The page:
Of course, I understand where people are coming from when they ask this question. However, I think it’s all too easy to place fitness professionals on a (in my case, arguably somewhat precarious) pedestal.
The phrase ‘practice what you preach’ comes to mind: how can I inspire others to be healthy (‘health’; that somewhat ambiguous and abstract concept, but let’s not get into that), if I spend the weekends with a cocktail in hand?
Well, in my opinion, I’m practicing exactly what I preach. I’m 24 years old, and enjoy a night out as much as the next person. It just so happens that I live in a city where both food and alcohol are a prevalent component of most weekend plans.
Yes, alcohol is very calorie-dense.
Yes, I will probably go and eat an extra burger if I’ve had a few drinks.
However, manipulation is key: there is always a solution.
Here are a few factors I like to implement during a boozy weekend, in order to minimise the negative effects of one-too-many rosés.
- Always train the next day. Always, always, always. No excuses: you got yourself into this position, so ya better move ya damn peach.
- After point 1, you’re probably thinking I’m mad. If you struggle badly with a sore head and can’t face the gym, get out and go for a walk. I tend to train in the morning and then walk in the evening. I like to grab one of my besties, take to the beach (the countryside/city will more than suffice if you live outside of Dubai), and have a catch up. Before you know it, you’ve accumulated 10,000 steps, and you know alllllll the gossip from the weekend. Double whammy.
- Be clever with your alcohol choices. Ok, so perhaps rosé is ya jam (obvs). So, why not start with a couple of glasses of rosé, then switch it up to something a little lower in cals. Think spirits and soda (add some fresh lime juice if you need a lil extra pozazzzzz), diet mixers, etc.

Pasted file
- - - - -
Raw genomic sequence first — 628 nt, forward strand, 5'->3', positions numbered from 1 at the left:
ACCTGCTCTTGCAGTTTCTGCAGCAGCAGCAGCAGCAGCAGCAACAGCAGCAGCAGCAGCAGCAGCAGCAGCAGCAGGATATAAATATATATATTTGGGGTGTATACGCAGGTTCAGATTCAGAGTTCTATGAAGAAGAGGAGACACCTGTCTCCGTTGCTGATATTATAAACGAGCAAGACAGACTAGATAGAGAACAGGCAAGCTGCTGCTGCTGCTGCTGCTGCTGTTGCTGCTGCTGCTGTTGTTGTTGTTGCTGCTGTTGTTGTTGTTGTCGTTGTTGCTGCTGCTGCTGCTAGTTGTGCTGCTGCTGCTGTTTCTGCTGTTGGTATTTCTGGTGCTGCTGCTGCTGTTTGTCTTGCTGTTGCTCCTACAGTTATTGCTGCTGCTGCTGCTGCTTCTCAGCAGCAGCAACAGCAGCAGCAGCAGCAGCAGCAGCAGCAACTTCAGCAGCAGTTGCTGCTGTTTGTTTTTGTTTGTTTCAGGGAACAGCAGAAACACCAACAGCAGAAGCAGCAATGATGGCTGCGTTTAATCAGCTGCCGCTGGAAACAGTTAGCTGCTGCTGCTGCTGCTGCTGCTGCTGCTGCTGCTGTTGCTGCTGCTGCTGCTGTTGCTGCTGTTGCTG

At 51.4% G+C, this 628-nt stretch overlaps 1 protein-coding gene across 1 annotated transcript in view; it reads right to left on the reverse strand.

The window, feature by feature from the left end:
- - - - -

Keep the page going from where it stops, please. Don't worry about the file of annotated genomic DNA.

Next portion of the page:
- Don’t eat like a moron when you’re hungover. You’ve had your fun, now it’s time to reign it in a little. We’re fortunate in Dubai that we can get pretty much anything delivered, so if you’re feeling like a total lazy bum and don’t want to cook, opt for something fresh, as opposed to a dense, oily, calorie-laden fry up. You’ll feel better for it. I promise.
- Eat moderately less/move more in the coming few days. You guys know by now that calorie restriction isn’t my favourite activity, so I always opt for moving a little more. Either way, it’s about re-establishing an adequate energy balance (calories in vs. calories out) to avoid weight gain.
Weight loss requires a lifestyle overhaul: there’s no point at which the hard work stops permanently. Yes, you can ease your foot off the gas a little from time to time, but the reality is, you’ve got to be fully invested.
I’m a big believer in allowing clients to enjoy the things they love, whether that may be a pizza or a pint (or both, in many cases). The moment that fat loss becomes excessively restrictive, is the point at which adherence dwindles.
Society propagates short-term transformation ideals every day. But, ultimately, if you want to maintain any sort of positive development, this is a long-term process. Surely, then, it’s of utmost importance that we learn to manipulate certain lifestyle factors, in order to incorporate the things we enjoy?